SCSMI-conference (New York, USA): Music & Sergmentation of Narrative Film

Speaker on the annual conference of the Society of Cognitive Studies of the Moving Image (SCSMI)
Sarah Lawrance College in Bronxville and New York University in New York City, NY, USA
13 to 16 June 2012

Script-Download: Music and Segmentation of Narrative Film

Abstract:

Music and the Segmentation of Film Narrative

by David Mautz

This paper describes our ongoing empirical research on the effects of music on the segmentation of film narratives. The results revealed by this study will help to explain the structuring effects of music on film and will serve as groundwork for a semantic model on the textual interaction of film, music and language.

Various studies revealed significant interactions between audio and visual strata; mood-congruent music leads to better understanding of film content and positively influences comprehension and memory of filmed events, while mood-incongruent music distracts from filmed events much stronger than mood-congruent music and is therefore more audible. Furthermore, time-congruent music positively influences duration judgments in auditory and visual modalities (cf. Boltz, 2005). Other studies showed that music is able to change the meaning of filmic representations and that the interpretation of film is correlated to semantic meaning and temporal structures across auditory and visual channels (Cohen, Bolivar & Fentress, 1994). Music therefore seems to have a tremendous impact on segmenting and understanding visual narratives.

This research project builds up on this notion and tries to bring two disciplines together: EST (event segmentation theory) and SFL (socio-functional linguistics) in order to create a model that is able to explain the textual interaction of film and music, structurally and semantically.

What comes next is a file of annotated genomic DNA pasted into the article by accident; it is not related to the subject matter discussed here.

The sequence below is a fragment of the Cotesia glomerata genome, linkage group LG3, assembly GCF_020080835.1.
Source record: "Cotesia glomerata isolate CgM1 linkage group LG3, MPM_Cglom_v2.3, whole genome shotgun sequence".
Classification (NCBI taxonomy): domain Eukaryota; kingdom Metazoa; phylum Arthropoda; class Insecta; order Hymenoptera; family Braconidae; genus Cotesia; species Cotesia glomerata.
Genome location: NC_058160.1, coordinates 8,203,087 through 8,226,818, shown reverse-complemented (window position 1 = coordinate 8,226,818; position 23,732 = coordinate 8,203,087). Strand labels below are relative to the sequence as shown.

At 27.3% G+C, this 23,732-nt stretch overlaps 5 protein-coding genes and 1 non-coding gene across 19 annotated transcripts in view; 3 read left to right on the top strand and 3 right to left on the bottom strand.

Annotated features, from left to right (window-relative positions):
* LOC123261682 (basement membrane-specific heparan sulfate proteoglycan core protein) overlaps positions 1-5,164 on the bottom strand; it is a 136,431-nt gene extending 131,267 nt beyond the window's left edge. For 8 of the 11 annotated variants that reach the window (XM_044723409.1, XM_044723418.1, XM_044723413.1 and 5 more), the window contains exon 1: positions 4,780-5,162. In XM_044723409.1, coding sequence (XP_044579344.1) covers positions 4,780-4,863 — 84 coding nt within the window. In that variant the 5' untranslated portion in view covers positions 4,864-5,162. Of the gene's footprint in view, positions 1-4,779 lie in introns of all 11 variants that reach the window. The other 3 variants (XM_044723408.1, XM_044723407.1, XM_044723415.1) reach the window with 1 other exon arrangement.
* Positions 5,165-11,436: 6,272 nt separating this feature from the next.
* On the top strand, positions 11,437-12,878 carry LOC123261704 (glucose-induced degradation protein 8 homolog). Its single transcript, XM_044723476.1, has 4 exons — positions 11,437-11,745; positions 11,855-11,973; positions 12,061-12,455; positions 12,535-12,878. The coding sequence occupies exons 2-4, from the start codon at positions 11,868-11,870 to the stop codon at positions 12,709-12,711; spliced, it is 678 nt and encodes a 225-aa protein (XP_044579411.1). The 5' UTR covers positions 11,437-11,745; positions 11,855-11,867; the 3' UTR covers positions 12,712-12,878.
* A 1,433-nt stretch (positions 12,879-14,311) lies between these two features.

In an empirical study, the positive effects of music on the segmentation of visual events in film have been revealed (Coventry/ Bateman/ Mautz, 2011). The movies showed simple every-day actions (like washing the dishes) and (very simple and thus controllable) music was scored to visual events, which were identified in former event segmentation studies (Zacks et. al, 2001). Participants were then asked to segment the videos across various conditions.

In ongoing research, a similar approach is applied to narrative film sequences that are scored with more complex music, which will hopefully reveal that music has not only impact on the segmentation of visual events, but on the segmentation of visual narratives, too.

 

References

 

Boltz, Marilyn G. (2005): Duration judgements of naturalistic events in the auditory and visual modalities.Perception & Psychophysics, Vol. 67, No. 8, 1362-1375.

Cohen, Annabel J.; Bolivar, Valeria J.and John C. Fentress(1994): Semantic and Formal Congruency in Music and Motion Pictures: Effects on the Interpretation of Visual Action. Psychomusicolgy, Vol. 13, Nr. 28-59.

Coventry, Kenny; Bateman, John and David Mautz (2011): Music affects Perception of Visual Events.In Preparation.

Zacks, Jeffreyand Barbara Tversky(2001): Event Structure in Perception and Conception. In: Psychological Bulletin, Vol. 127, No. 1, 3–21.